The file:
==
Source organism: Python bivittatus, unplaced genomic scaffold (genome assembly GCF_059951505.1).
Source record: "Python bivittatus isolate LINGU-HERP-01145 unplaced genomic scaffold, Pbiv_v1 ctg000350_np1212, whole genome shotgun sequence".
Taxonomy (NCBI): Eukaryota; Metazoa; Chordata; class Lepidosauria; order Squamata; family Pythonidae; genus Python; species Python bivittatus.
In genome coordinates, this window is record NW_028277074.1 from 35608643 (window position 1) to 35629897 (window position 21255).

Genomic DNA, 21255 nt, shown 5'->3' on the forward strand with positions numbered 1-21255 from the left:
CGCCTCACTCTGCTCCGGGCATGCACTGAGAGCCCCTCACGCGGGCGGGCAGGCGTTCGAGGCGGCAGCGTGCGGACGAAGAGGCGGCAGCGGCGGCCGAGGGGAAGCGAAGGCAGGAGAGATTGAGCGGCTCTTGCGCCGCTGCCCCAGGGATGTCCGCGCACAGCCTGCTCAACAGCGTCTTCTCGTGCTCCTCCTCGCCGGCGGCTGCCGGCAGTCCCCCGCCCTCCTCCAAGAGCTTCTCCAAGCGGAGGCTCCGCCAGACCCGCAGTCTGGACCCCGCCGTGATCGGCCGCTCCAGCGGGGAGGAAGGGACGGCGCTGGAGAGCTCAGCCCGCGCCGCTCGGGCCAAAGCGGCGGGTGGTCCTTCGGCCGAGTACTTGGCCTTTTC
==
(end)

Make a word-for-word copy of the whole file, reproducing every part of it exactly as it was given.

Source organism: Python bivittatus, unplaced genomic scaffold (genome assembly GCF_059951505.1).
Source record: "Python bivittatus isolate LINGU-HERP-01145 unplaced genomic scaffold, Pbiv_v1 ctg000350_np1212, whole genome shotgun sequence".
Taxonomy (NCBI): Eukaryota; Metazoa; Chordata; class Lepidosauria; order Squamata; family Pythonidae; genus Python; species Python bivittatus.
In genome coordinates, this window is record NW_028277074.1 from 35608643 (window position 1) to 35629897 (window position 21255).

Genomic DNA, 21255 nt, shown 5'->3' on the forward strand with positions numbered 1-21255 from the left:
CGCCTCACTCTGCTCCGGGCATGCACTGAGAGCCCCTCACGCGGGCGGGCAGGCGTTCGAGGCGGCAGCGTGCGGACGAAGAGGCGGCAGCGGCGGCCGAGGGGAAGCGAAGGCAGGAGAGATTGAGCGGCTCTTGCGCCGCTGCCCCAGGGATGTCCGCGCACAGCCTGCTCAACAGCGTCTTCTCGTGCTCCTCCTCGCCGGCGGCTGCCGGCAGTCCCCCGCCCTCCTCCAAGAGCTTCTCCAAGCGGAGGCTCCGCCAGACCCGCAGTCTGGACCCCGCCGTGATCGGCCGCTCCAGCGGGGAGGAAGGGACGGCGCTGGAGAGCTCAGCCCGCGCCGCTCGGGCCAAAGCGGCGGGTGGTCCTTCGGCCGAGTACTTGGCCTTTTC